Metric loss

“Home time” validated as a performance measure of TAVI results

Patients who were alive and healthy at home during the first 30 days had lower mortality and readmission than those with longer stays.

More days spent at home within 30 days after TAVI, rather than in a hospital or care facility, is a predictor of lower mortality and readmission rates over time, a new study suggests. Used as an outcome measure, time spent at home could complement other currently used measures of hospital performance, such as TAVI volume, the researchers said.

An important characteristic of time spent at home is that it is easily understood by patients and that it is more intuitive than other measures to assess hospital performance, Lead author Amgad Mentias, MD (Cleveland Clinic Foundation, OH), told TCTMD in an email. Previously, the 30-day home time metric had been shown to be a strong predictor of mortality and readmission in patients with heart failure and acute MI, but it had not been tested in TAVI care .

In their study, published on January 10, 2022, in the Journal of the American College of Cardiology, Mentias and colleagues found that 30-day and 1-year mortality and readmission were inversely correlated with risk-adjusted 30-day stay in residence.

Knowing the home time after TAVR for a specific hospital brings this patient-centered approach to the forefront and helps clinicians and hospitals strive for care that leads to improved outcomes that are most significant for the patient. patients, ”noted Mentias.

In an accompanying editorial, Matthew W. Sherwood, MD (Inova Heart and Vascular Institute, Falls Church, VA) and Amit N. Vora, MD (University of Pennsylvania Medical Center Heart and Vascular Institute, Harrisburg, PA), agree that the time house is “a simple, transparent, intuitive metric which is understandable both for institutions and for patients”. Going forward, they add, “stakeholders from the provider and patient domains should be brought together to establish composite metrics (including new metrics such as 30-day home time) that better align healthcare needs. all parties”.

Mentias et al assessed the outcomes of 160,792 Medicare patients from 652 centers who underwent elective TAVI between 2015 and 2019. Hospitals were stratified into quartiles by risk-adjusted 30-day home time. Quartile 1 (Q1) represented the worst performing hospitals and quartile 4 (Q4) the best performing.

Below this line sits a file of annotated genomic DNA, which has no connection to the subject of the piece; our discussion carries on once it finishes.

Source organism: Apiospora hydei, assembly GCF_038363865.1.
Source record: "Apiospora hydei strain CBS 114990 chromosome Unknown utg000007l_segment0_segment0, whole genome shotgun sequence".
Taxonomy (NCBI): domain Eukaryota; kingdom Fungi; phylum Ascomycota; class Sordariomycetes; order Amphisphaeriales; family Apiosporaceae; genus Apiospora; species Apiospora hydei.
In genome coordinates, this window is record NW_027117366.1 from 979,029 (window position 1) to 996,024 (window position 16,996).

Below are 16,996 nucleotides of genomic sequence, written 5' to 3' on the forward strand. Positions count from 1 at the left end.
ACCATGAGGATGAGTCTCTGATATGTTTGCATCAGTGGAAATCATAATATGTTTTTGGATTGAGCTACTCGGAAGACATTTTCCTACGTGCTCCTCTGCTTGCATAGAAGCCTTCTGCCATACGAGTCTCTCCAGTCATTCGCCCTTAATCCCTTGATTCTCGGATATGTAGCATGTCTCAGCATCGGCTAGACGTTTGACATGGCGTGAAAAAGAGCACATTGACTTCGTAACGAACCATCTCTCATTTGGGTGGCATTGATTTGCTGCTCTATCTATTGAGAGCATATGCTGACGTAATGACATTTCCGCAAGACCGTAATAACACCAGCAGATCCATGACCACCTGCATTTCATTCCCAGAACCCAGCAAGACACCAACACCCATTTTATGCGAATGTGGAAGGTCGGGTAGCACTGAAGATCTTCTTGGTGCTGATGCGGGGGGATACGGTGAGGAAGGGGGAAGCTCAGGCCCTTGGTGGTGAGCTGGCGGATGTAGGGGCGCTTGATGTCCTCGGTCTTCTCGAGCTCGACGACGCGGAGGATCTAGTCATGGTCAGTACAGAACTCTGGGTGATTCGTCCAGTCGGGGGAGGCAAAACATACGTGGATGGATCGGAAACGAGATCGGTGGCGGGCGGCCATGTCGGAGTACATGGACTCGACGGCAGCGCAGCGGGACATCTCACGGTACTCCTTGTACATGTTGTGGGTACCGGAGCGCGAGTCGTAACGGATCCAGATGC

The increase in time spent at home at 30 days is correlated with lower in-hospital mortality (Q1: 1.40% vs Q4: 0.76%), 30-day mortality (Q1: 2.31% against Q4: 1.37%), readmission at 30 days (Q1: 14.36% vs Q4: 10.80% and composite clinical result at 30 days (Q1: 4.94%, Q4: 3.56%; P P

The length of hospital stay after TAVI (46.4%) and stay in a skilled nursing facility (25.4%) were the most common reasons for lost days of time at home during the 30 day period. According to the authors, patients who waste time at home for these reasons are likely those with a high burden of co-morbidities, poor functional status, and an increased burden of frailty. Individual TAVI volume was not significantly correlated with risk-adjusted 30-day home time (P = 0.90).

In all centers, time spent at home as a measure has resulted in a change and reclassification of the performance status of some hospitals: improving some, while downgrading others.

Incentive and downstream consequences

At TCTMD, Mentias said no only one metric is perfect, including this one, which is why he considers it complementary.

When hospital performance is assessed using multiple metrics, we get a better picture of overall care and the limitations of one metric can be covered by the other, ”he said.

There is a theoretical risk that time spent at home may prompt some hospitals to perform TAVI preferably in low-risk patients or to refer patients home who might benefit from skilled nursing facilities or acute care centers. long term. However, Mentis said the holistic nature of the metric used with others “would deter such approaches as they would lead to higher chances of readmission or unwanted outcomes that contribute to wasted time at home.” Instead, he and his colleagues believe that using the metric might actually make TAVI centers more judicious in using these types of facilities, potentially partnering with top performers to ensure continuity. quality care.

“As with any outcome measure, it will be important to monitor progress and continually refine the metric to achieve stated goals and minimize unwarranted downstream consequences,” warn Sherwood and Vora. What is concerning is growing evidence that strong public reporting on hospital parameters contributes to risk aversion among some operators.

“If this practice model were translated into TAVR, there could be significant consequences for the elderly and access to care for fragile patients,” they add.